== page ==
TAMPA — Clutching tightly to a still-pristine seven-decade old log book, Carol Ballmann stood on the flight line at Tampa Executive Airport and marveled at the ancient warbird.
Before her stood the Nine-O-Nine, a B-17 Flying Fortress owned and operated by the Collings Foundation.
“My father was a pilot in those during World War II,” she said. “I love seeing these old planes.”
During the war, Henry Stadelmeier flew the four-engine bombers on missions to attack Nazi forces, ferry prisoners of war and even deliver food. The log book was his.
For Ballmann, 72, of Brandon, coming out to see the Nine-O-Nine was a chance to reconnect with lost history.
“My father never talked about the war,” said Ballmann, an antique dealer.
Her father once flew these same skies in the 1940s at MacDill Field, now MacDill Air Force Base. He died in 1991 at the age of 74.
The Nine-O-Nine was one of three planes the non-profit Collings Foundation brought to Tampa as part of its Wings of Freedom tour, which includes a B-24 Liberator bomber dubbed Witchcraft and a P-51 Mustang fighter called Toulouse Nuts.
The planes arrived Monday and will remain at the airport through Thursday.
For a price, visitors can take a 30-minute flight aboard these rare aircraft.
On this day, Ballmann decided to stay on the ground.
“I’ve flown on one before,” she said. ‘It was amazing.”
But husband George Ballmann, 76, and their children Dan Ballmann, 50, of Wesley Chapel and Kristen Solomon, 48, of Riverview, climbed aboard the old four-engine plane, pulling themselves up through a hatch on the side before strapping in.
“This is a family affair,” said George Ballman, a Navy veteran who wore his father-in-law’s Eighth Air Force patch on his Navy hat.
The nostalgic trip wasn’t just for senior citizens.
The co-pilot, Mike Mainiero, a 21-year-old corporate pilot based in San Francisco. His grandfather served as a P-51 instructor during the war.
Mainiero noted that he’s “about the age of the men who flew this during the war. Only while we have a nice, easy flight, those young men flew for hours to drop bombs and get shot at.”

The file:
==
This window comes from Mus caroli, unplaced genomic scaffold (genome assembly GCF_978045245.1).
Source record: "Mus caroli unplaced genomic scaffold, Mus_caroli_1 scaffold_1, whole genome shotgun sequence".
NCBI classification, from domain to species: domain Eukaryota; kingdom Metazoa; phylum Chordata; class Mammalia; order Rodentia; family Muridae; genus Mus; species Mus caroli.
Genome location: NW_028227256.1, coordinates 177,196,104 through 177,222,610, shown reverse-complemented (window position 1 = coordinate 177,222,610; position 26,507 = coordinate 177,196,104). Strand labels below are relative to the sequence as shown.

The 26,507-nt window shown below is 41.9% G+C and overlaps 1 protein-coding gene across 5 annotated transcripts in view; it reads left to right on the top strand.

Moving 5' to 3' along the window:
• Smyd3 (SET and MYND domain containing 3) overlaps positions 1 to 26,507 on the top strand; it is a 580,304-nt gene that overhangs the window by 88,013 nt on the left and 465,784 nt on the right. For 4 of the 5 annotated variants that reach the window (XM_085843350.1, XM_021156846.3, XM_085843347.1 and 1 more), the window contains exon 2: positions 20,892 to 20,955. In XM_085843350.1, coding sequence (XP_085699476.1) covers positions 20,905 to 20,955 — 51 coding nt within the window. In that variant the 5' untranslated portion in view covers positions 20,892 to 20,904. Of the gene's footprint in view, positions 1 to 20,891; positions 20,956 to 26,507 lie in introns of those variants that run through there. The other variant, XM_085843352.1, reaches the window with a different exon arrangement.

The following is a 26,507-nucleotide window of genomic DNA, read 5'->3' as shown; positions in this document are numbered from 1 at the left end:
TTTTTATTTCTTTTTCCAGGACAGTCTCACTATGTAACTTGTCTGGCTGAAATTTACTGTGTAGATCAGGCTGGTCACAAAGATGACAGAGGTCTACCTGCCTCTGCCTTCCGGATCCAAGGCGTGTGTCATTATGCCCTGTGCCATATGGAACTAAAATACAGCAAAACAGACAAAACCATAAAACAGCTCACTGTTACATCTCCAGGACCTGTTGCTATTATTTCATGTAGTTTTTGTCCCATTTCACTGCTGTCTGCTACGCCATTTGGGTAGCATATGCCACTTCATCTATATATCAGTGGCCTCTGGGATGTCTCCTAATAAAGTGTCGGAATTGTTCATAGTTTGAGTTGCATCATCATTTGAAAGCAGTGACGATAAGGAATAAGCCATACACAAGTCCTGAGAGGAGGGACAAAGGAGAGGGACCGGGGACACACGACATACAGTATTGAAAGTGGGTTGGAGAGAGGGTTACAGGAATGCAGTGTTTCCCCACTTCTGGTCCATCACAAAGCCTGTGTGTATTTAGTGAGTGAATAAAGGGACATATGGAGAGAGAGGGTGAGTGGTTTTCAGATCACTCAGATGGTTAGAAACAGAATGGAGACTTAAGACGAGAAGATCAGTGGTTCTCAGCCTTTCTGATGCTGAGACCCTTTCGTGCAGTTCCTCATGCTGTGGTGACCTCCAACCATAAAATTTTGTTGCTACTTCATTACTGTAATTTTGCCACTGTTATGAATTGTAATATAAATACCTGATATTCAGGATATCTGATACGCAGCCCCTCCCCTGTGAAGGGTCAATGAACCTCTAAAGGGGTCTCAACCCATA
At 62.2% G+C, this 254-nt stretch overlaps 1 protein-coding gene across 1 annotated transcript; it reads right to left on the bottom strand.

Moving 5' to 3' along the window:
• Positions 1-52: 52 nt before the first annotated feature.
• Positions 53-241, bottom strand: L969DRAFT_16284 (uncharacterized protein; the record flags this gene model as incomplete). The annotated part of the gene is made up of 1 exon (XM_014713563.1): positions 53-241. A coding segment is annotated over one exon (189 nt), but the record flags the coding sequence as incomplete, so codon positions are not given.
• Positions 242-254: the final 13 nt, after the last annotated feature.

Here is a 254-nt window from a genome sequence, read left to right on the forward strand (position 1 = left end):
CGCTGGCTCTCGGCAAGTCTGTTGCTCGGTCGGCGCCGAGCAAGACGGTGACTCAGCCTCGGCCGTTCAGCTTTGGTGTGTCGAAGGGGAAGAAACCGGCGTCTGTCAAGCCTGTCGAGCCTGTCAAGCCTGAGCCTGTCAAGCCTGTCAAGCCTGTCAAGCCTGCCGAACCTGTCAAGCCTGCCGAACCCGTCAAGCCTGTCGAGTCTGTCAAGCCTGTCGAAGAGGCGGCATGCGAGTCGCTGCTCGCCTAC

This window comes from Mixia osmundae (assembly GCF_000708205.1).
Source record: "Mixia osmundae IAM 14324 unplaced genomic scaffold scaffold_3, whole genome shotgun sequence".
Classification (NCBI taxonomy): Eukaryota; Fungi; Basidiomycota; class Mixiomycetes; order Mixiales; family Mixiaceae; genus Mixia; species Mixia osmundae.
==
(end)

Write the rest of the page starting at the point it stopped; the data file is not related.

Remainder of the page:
The Eighth Air Force was also known as the “Mighty Eighth.” The combat unit suffered about half of the Army Air Force's World War II casualties (47,483 out of 115,332), including more than 26,000 dead, according to the Air Force.
All told, the Mighty Eighth earned 17 Medals of Honor, 220 Distinguished Service Crosses, and 442,000 Air Medals.
Keeping the old bomber flying requires constant care, said Angel Estrada, 29, of Dearborn, Mich.
A former Navy mechanic, Estrada was recently hired to help maintain the Nine-O-Nine and the Witchcraft.
“The more experienced guys say that the airplane will talk to you if you listen right,” he said, referring to the Sixth Sense-like ability aviation mechanics are said to gain while working with such ancient aircraft. “You have to have passion for this. I love my job.”
Shortly before 4:30 p.m., the Nine-O-Nine rumbled down the runway, the four Pratt and Whitney radial engines kicking up a deafening roar. During the short flight, George Ballman, his two children and the other passengers poked their heads out of an open midsection hatch, and squeezed through tight passageways to make their way to the big plexiglass window where the bombardier used to sit.
As the Nine-O-Nine landed and taxied down the runway, Ballmann patted his right hand over his heart.
“This is history,” he said. “I’m choking up with emotion.”
Contact Howard Altman at email@example.com or (813) 225-112 . Follow @haltman